by Rachel Weintsein, Executive Coach
It’s important for us to recognize, assess and nurture key business relationships in our network. Focusing your energy and effort on doing so can not only be a satisfying experience but a career booster. It’s not hard to do, particularly with an exercise here that guides you in mapping out the possibilities.
But first, let’s back up and make sure you believe that you are an important person who knows important people.
How do I know that? Because you were plucked from a large pool of candidates as the very best person to perform your job function (and if the pool was a small one, it makes you all the more invaluable!)
The important people you know?
Those include the person who hired you, the individual to whom they’re accountable, people who have seen your name on great work, anyone who taught you the skills you have today, bosses you’ve impressed in the past, and friends from your university or school who have earned their own coveted roles. They’re all influential people in your profession to some extent, and they’re all in your direct network.
Think of it as a solar system – in the elementary school sense – in which you are the sun in the centre of the paper (go on – actually draw it), with many rings surrounding you to indicate the orbit of planets in your solar system. (Fortunately this has nothing to do with the actual order of the planets, because I no idea except for that Pluto is last…and it’s not even a planet anymore. Go figure.)
Now you’re ready to plot on those orbit lines “planets” that are those closer and farther from the sun, indicating various people in your professional network. Those closer to the centre are your strongest relationships; individuals you could call up any day and it wouldn’t be too awkward. More distant relationships are farther from the sun; contacts that might require a catch-up e-mail with an update on your life or perhaps a reminder of who you are. And then there are surely a whole bunch in between.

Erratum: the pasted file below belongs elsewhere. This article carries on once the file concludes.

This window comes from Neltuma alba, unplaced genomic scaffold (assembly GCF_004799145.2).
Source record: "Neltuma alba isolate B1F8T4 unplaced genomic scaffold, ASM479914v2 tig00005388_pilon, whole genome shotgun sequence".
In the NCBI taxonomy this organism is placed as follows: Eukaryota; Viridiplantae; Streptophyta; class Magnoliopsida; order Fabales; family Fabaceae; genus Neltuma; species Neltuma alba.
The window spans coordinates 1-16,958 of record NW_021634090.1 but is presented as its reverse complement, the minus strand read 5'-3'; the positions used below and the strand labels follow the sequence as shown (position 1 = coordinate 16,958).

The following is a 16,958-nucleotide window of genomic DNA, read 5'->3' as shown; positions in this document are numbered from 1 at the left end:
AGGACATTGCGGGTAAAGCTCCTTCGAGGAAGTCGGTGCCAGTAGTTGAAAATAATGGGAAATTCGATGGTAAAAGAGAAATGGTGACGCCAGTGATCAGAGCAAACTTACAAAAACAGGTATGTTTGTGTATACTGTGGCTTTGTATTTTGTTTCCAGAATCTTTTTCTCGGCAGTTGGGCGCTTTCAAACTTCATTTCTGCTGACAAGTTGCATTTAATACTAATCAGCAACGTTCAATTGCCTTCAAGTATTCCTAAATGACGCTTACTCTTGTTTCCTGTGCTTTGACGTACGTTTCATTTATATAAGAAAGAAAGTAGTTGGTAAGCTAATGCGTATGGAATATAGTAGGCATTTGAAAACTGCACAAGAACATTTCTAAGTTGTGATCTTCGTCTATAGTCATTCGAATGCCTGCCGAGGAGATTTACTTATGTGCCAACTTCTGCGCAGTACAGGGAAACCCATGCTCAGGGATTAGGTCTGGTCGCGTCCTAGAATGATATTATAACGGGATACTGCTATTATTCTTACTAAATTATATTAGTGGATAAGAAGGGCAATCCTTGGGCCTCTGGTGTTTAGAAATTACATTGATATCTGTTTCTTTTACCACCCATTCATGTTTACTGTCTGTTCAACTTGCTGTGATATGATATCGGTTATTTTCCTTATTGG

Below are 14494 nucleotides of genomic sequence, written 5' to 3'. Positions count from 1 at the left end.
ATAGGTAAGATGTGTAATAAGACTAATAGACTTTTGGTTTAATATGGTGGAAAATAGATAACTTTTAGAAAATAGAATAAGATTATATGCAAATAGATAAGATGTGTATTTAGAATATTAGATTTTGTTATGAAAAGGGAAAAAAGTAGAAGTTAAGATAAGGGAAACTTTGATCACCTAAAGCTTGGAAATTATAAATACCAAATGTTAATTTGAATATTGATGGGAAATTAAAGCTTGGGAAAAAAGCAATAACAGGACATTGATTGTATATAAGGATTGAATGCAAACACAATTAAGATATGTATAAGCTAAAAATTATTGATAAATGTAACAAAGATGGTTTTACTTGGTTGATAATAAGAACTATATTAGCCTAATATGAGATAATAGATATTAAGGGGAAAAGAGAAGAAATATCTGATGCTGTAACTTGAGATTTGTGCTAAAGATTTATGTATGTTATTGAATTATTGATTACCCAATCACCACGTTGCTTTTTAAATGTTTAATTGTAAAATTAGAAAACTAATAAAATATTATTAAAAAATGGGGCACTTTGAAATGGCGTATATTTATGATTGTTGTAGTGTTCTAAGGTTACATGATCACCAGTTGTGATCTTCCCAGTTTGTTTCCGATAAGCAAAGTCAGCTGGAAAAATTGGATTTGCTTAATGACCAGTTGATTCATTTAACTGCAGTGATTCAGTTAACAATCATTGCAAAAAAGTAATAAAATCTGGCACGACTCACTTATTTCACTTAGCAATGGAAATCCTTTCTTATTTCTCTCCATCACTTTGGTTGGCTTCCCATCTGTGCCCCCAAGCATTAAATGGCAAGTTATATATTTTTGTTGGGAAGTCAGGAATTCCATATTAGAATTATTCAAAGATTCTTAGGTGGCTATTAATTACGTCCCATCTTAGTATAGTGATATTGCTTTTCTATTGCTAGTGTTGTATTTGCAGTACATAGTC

Your solar system will always be evolving. For example, when assigned to work more directly with a senior leader in your organization for a few months, she would naturally move from an outer ring to an inner one as you build a personal rapport.
What you do with this visual reminder is up to you. I would suggest that first, you look at it and feel great about the power of relationship at your fingertips. Then, consider your immediate goals. Want a promotion? More insight on career options or working arrangements? Mentorship? Target which people are the “important” people in that context and reach out to ask for advice, guidance or support from the people who know you. Pull some of those planets in closer to the sun.
“Good idea!” say some of you. And off you go to pick up the phone. For the rest, I know it’s a panic-inducing suggestion, to whom I offer this advice from the movie We Bought a Zoo:
“You know, sometimes all you need is 20 seconds of insane courage, just literally 20 seconds of embarrassing bravery, and I promise you something great will come of it.”
And you’re hardly buying a zoo here. You’re just manipulating your universe! 😉
Rachel is an independent, certified Executive Coach. For over a decade she has partnered with ambitious management and executive-level professionals to help them uncover a way to succeed in business that matches who they are in life. Using tools that encourage self-reflection and bold action, she inspires clients to identify business aspirations that excite them and create strategies to help them reach their goals.
Find out more at http://coach.weinstein.to/